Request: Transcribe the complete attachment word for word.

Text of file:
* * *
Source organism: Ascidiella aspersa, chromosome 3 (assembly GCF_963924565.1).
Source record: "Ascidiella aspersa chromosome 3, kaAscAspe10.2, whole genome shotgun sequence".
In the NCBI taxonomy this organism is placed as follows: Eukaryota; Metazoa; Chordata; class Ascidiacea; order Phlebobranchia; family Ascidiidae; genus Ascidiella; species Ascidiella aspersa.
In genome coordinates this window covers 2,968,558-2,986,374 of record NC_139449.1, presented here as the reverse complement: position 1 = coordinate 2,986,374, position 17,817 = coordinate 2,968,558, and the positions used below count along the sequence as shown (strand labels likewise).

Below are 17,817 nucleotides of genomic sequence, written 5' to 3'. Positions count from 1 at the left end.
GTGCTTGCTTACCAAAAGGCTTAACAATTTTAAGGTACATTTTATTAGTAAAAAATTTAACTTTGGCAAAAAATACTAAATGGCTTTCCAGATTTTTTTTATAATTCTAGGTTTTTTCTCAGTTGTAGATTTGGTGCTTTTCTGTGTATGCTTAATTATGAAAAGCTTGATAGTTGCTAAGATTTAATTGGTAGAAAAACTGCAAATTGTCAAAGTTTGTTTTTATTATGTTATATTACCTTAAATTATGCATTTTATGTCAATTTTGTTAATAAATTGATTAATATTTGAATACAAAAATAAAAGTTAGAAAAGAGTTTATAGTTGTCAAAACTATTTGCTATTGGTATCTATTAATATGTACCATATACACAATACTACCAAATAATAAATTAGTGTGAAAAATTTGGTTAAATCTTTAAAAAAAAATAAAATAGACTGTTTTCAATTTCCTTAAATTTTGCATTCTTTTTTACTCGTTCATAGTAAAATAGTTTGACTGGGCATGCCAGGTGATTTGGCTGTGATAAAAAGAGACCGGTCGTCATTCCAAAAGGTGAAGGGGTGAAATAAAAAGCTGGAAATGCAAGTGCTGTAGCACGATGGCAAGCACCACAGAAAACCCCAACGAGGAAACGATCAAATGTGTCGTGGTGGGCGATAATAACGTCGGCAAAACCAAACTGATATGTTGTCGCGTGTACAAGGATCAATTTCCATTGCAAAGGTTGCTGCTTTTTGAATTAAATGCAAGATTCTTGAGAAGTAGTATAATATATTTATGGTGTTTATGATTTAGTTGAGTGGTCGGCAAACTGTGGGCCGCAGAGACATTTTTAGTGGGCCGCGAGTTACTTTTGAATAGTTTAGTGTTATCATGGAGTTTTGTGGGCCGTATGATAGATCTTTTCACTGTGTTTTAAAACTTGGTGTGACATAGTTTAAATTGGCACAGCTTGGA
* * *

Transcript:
Source organism: Ascidiella aspersa, chromosome 3 (assembly GCF_963924565.1).
Source record: "Ascidiella aspersa chromosome 3, kaAscAspe10.2, whole genome shotgun sequence".
In the NCBI taxonomy this organism is placed as follows: Eukaryota; Metazoa; Chordata; class Ascidiacea; order Phlebobranchia; family Ascidiidae; genus Ascidiella; species Ascidiella aspersa.
In genome coordinates this window covers 2,968,558-2,986,374 of record NC_139449.1, presented here as the reverse complement: position 1 = coordinate 2,986,374, position 17,817 = coordinate 2,968,558, and the positions used below count along the sequence as shown (strand labels likewise).

Below are 17,817 nucleotides of genomic sequence, written 5' to 3'. Positions count from 1 at the left end.
GTGCTTGCTTACCAAAAGGCTTAACAATTTTAAGGTACATTTTATTAGTAAAAAATTTAACTTTGGCAAAAAATACTAAATGGCTTTCCAGATTTTTTTTATAATTCTAGGTTTTTTCTCAGTTGTAGATTTGGTGCTTTTCTGTGTATGCTTAATTATGAAAAGCTTGATAGTTGCTAAGATTTAATTGGTAGAAAAACTGCAAATTGTCAAAGTTTGTTTTTATTATGTTATATTACCTTAAATTATGCATTTTATGTCAATTTTGTTAATAAATTGATTAATATTTGAATACAAAAATAAAAGTTAGAAAAGAGTTTATAGTTGTCAAAACTATTTGCTATTGGTATCTATTAATATGTACCATATACACAATACTACCAAATAATAAATTAGTGTGAAAAATTTGGTTAAATCTTTAAAAAAAAATAAAATAGACTGTTTTCAATTTCCTTAAATTTTGCATTCTTTTTTACTCGTTCATAGTAAAATAGTTTGACTGGGCATGCCAGGTGATTTGGCTGTGATAAAAAGAGACCGGTCGTCATTCCAAAAGGTGAAGGGGTGAAATAAAAAGCTGGAAATGCAAGTGCTGTAGCACGATGGCAAGCACCACAGAAAACCCCAACGAGGAAACGATCAAATGTGTCGTGGTGGGCGATAATAACGTCGGCAAAACCAAACTGATATGTTGTCGCGTGTACAAGGATCAATTTCCATTGCAAAGGTTGCTGCTTTTTGAATTAAATGCAAGATTCTTGAGAAGTAGTATAATATATTTATGGTGTTTATGATTTAGTTGAGTGGTCGGCAAACTGTGGGCCGCAGAGACATTTTTAGTGGGCCGCGAGTTACTTTTGAATAGTTTAGTGTTATCATGGAGTTTTGTGGGCCGTATGATAGATCTTTTCACTGTGTTTTAAAACTTGGTGTGACATAGTTTAAATTGGCACAGCTTGGA